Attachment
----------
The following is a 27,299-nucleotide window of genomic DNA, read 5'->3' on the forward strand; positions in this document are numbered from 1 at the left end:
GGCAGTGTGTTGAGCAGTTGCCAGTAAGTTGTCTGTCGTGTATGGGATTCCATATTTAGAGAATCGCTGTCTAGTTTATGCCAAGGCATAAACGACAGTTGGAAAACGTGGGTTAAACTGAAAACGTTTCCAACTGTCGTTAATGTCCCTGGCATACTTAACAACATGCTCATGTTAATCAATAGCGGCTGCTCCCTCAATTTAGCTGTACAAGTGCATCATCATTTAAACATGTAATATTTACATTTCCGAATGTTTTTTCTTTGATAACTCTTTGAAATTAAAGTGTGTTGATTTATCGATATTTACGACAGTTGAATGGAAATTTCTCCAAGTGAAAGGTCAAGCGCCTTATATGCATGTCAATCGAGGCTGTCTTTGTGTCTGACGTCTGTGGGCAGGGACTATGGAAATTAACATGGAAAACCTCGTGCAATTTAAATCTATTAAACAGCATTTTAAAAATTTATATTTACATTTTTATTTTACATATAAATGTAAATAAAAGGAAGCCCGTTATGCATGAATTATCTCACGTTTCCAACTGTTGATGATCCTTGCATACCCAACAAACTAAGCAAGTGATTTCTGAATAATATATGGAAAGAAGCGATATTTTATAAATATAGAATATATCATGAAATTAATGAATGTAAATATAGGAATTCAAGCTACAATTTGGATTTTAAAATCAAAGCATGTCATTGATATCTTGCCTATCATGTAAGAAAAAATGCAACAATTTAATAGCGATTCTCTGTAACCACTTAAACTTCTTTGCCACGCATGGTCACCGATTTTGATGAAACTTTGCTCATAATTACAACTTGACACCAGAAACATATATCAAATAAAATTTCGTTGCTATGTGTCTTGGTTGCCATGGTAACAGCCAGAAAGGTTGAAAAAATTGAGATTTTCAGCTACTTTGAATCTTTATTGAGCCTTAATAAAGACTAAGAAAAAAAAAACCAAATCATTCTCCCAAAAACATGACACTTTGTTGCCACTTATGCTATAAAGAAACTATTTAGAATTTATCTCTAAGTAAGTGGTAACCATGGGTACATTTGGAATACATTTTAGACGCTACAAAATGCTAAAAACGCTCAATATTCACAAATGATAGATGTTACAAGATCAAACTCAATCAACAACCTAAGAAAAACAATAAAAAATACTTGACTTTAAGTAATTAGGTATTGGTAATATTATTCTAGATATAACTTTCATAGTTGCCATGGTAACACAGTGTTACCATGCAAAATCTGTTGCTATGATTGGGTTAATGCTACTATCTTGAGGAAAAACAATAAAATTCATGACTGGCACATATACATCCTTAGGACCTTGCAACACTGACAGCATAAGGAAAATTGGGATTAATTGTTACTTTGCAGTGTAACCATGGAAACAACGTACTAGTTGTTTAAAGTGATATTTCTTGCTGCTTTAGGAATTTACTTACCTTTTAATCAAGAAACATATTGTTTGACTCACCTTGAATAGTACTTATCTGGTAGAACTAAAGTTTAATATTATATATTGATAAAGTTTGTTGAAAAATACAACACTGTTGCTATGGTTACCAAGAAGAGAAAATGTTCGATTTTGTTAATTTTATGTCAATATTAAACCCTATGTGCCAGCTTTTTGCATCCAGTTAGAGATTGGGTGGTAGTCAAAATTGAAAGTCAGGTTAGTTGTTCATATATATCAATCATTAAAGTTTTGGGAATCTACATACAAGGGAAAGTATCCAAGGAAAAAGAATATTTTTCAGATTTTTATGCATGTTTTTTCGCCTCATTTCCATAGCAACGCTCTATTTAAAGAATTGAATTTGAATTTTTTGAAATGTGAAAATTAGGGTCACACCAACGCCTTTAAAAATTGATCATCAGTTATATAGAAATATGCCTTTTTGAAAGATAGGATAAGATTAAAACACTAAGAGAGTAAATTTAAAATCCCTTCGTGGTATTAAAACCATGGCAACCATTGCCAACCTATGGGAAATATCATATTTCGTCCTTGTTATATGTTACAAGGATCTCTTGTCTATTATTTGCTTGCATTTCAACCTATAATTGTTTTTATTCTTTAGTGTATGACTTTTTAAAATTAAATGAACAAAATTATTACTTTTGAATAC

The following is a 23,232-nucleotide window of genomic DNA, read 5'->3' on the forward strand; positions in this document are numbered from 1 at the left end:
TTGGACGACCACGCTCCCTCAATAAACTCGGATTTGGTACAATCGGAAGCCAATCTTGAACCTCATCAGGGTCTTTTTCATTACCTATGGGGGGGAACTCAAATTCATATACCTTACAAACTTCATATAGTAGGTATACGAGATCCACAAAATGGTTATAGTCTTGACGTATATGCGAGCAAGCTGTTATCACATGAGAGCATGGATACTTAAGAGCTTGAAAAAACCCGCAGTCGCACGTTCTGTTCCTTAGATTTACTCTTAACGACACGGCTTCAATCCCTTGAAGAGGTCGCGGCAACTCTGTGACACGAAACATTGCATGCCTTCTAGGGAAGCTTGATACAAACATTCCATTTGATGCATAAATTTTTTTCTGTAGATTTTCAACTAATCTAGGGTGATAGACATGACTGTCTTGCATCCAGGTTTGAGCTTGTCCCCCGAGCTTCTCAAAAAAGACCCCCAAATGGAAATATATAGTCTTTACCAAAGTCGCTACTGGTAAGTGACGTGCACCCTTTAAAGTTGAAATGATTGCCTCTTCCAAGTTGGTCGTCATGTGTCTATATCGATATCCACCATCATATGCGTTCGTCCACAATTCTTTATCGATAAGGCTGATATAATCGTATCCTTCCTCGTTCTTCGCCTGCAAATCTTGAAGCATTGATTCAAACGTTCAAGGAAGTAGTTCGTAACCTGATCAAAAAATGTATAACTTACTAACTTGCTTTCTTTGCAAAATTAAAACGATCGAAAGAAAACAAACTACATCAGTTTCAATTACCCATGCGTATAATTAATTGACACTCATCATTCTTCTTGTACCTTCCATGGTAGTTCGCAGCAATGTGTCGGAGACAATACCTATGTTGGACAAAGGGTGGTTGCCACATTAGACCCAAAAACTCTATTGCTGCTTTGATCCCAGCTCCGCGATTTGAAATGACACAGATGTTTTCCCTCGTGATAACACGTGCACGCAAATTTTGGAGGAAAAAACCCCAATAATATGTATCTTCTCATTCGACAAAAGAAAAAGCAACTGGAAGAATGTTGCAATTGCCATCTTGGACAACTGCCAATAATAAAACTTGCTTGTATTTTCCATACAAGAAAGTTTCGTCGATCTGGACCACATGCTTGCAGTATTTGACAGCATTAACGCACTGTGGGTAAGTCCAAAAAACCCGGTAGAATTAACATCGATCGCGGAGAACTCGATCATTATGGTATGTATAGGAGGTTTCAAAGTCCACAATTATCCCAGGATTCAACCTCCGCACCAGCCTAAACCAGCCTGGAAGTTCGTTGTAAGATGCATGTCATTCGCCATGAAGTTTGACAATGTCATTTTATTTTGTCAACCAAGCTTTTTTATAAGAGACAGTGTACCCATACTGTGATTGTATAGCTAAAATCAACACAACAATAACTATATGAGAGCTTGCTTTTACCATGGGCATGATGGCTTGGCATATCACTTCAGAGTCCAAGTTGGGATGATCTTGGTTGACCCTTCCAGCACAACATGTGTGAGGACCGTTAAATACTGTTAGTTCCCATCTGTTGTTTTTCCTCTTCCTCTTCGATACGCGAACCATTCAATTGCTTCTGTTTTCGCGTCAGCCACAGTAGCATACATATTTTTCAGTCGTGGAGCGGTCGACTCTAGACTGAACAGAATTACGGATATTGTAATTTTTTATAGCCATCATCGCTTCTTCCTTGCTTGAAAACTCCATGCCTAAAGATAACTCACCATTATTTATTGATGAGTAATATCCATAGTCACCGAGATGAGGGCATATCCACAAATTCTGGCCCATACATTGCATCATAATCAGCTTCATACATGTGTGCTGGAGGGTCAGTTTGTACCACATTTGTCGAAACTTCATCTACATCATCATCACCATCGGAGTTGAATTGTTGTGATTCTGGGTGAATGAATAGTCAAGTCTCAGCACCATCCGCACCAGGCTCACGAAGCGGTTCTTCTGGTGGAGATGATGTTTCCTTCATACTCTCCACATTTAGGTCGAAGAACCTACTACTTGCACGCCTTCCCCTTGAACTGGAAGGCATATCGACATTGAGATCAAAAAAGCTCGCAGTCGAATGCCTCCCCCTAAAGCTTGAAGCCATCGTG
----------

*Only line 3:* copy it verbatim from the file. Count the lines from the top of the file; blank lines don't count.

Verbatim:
The following is a 23,232-nucleotide window of genomic DNA, read 5'->3' on the forward strand; positions in this document are numbered from 1 at the left end: